Environmental Assessment Act

We are proposing sensible, pragmatic solutions to modernize Ontario's environmental assessment process to make sure we're focusing on projects that pose actual, real risks to our environment and communities, while streamlining approval timelines and reducing duplication. By removing the lowest risk projects, such as snow plowing and de-icing operations, the proposed changes would speed up processing of all cases, including those of higher risk, like a transmission line. These proposed changes have been posted for public comment for 30 days on the Environmental Registry, until May 25, 2019.

Environmental Protection Act

We're delivering on our Made-in-Ontario Environment Plan commitment to protect our land by proposing steps to properly manage local soil and brownfields, ensuring valuable resources don't go to waste, reducing construction costs associated with managing and transporting excess soil, reducing the risk of contaminants and revitalizing vacant land for housing. This would allow us to make sure the environment is properly protected by setting clear rules so good actors can get on with business and home building while also ensuring we have strong enforcement for those who violate the rules and hurt our environment. These proposed changes have been posted for public comment for 30 days on the Environmental Registry until May 31, 2019.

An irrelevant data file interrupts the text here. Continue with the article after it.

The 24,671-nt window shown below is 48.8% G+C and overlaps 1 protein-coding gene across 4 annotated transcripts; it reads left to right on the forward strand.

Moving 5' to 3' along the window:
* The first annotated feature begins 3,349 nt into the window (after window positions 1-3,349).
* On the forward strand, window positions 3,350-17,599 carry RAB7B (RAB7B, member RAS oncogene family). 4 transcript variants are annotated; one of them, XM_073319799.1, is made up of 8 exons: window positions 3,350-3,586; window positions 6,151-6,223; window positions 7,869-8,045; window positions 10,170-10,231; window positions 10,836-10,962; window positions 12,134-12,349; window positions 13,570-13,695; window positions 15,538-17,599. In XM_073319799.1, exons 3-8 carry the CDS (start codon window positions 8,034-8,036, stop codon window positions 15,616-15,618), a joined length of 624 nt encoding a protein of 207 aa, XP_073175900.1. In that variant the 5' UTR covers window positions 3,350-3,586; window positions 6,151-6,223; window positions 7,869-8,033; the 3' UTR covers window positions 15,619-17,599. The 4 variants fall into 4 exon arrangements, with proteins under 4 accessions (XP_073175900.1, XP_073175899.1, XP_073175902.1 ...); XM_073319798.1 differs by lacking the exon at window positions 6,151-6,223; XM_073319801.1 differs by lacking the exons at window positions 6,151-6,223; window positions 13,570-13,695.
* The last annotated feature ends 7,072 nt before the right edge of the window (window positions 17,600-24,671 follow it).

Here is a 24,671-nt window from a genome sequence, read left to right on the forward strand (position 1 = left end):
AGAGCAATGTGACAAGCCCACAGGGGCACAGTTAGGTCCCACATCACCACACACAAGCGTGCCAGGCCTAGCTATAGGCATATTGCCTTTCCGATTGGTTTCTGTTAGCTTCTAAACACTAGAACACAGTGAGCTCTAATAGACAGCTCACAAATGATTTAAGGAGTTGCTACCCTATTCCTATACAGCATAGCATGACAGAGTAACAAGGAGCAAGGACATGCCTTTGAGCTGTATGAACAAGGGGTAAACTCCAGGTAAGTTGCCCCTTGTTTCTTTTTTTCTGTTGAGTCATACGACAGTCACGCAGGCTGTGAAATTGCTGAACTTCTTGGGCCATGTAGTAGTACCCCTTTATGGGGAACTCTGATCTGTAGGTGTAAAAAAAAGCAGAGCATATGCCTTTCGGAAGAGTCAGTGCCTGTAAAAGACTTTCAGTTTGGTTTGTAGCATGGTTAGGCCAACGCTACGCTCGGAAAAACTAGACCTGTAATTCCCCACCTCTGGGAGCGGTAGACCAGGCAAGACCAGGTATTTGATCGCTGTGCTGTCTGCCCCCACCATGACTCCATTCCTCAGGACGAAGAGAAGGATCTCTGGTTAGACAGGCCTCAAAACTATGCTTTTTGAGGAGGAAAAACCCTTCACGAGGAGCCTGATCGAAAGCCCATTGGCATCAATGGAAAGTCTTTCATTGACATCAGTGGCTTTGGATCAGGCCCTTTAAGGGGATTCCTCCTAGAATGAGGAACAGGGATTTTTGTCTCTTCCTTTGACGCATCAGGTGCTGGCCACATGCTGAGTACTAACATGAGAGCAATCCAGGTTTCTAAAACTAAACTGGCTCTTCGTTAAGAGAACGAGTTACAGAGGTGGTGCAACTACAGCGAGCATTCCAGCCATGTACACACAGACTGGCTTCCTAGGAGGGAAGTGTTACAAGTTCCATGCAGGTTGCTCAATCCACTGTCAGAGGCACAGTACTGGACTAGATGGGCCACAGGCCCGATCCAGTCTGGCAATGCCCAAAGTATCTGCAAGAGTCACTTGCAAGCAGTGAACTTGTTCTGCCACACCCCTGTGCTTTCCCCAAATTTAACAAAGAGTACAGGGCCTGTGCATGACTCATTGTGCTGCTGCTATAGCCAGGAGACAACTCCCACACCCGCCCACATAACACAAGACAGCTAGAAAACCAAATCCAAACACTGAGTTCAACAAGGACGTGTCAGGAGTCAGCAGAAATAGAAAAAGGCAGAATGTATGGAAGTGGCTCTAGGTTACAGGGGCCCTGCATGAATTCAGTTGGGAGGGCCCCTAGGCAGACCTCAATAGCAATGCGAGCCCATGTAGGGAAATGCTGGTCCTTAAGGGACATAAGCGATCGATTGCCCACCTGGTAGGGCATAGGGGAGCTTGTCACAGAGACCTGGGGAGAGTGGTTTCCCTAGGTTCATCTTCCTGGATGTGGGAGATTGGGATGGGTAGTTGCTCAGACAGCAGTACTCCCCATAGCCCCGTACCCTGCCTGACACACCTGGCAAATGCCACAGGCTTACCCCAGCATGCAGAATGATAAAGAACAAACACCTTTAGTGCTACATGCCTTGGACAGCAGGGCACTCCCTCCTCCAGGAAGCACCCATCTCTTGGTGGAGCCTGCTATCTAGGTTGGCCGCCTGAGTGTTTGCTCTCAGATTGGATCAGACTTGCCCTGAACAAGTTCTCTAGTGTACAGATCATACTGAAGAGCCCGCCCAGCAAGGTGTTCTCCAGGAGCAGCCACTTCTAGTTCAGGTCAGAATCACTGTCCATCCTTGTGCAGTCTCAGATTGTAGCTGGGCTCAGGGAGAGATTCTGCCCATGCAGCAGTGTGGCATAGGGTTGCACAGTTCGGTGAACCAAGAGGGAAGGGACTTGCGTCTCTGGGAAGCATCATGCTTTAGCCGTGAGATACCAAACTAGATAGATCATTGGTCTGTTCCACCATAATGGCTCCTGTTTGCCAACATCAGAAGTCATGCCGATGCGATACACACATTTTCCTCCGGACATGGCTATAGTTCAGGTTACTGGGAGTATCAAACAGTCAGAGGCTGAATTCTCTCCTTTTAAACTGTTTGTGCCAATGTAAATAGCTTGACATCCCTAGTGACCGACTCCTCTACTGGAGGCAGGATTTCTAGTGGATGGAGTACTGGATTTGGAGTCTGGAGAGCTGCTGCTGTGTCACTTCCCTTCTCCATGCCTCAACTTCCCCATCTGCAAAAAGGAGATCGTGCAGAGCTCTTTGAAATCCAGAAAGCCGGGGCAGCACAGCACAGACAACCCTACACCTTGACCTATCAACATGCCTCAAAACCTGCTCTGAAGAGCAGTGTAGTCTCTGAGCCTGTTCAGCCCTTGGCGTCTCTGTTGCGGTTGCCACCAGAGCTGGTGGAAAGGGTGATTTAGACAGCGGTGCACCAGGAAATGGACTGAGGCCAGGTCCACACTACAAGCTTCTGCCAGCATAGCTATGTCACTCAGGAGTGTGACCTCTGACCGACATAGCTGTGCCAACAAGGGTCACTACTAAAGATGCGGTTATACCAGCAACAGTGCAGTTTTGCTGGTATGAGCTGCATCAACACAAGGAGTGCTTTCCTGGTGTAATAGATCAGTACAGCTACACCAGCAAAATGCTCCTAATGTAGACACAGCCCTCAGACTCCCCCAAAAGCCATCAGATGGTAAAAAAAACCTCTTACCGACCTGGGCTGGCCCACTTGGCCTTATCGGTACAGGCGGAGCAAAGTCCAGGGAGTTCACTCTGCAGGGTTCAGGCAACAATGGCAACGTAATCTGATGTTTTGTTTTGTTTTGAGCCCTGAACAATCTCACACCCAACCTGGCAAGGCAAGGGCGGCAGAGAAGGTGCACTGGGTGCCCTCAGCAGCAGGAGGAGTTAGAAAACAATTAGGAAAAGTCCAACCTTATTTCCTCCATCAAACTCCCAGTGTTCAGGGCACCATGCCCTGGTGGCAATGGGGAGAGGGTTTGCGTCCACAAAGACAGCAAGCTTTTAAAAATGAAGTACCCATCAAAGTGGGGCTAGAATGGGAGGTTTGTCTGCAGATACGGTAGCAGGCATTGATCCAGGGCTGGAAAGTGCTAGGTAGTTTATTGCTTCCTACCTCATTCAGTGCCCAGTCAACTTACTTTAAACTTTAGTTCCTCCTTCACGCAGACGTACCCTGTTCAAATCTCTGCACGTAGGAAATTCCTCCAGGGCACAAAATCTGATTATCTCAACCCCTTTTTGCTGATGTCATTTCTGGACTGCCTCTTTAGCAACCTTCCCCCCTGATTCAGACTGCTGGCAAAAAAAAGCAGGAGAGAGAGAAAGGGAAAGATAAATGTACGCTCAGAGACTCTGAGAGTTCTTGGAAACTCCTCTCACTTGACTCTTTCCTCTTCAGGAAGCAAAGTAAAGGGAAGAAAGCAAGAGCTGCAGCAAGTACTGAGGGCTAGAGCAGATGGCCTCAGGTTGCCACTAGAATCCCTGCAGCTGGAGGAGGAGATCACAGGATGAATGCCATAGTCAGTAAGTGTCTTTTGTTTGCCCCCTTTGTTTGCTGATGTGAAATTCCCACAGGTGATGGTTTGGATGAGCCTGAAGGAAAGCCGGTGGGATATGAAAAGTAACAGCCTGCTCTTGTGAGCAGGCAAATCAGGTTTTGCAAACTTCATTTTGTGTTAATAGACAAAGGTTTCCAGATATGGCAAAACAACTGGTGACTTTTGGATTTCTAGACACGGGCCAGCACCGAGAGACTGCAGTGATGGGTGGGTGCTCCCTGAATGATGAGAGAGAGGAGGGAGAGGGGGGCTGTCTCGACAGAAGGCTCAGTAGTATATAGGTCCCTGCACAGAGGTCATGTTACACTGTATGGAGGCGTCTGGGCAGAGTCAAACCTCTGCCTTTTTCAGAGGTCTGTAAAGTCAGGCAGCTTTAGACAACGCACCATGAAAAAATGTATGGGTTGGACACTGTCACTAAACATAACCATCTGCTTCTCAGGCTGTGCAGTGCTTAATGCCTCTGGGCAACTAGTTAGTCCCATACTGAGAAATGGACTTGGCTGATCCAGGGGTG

Local Planning Appeal Tribunal Act

Our government is committed to ensuring that services are delivered as efficiently and effectively as possible in the land use planning and appeal system to avoid unnecessary delays that slow down the construction of new homes. These proposed changes will allow the LPAT to hear appeals with fresh evidence for major land use planning decisions; increase powers to manage and decide cases to reduce delays; appoint additional adjudicators to address the backlog of cases that has tied up about 100,000 units in Toronto alone and to manage ongoing and future caseload; and move toward a system that is more self-sustaining and ensure that access to the LPAT is not so expensive to the point that cost would be an obstacle for those seeking to launch an appeal.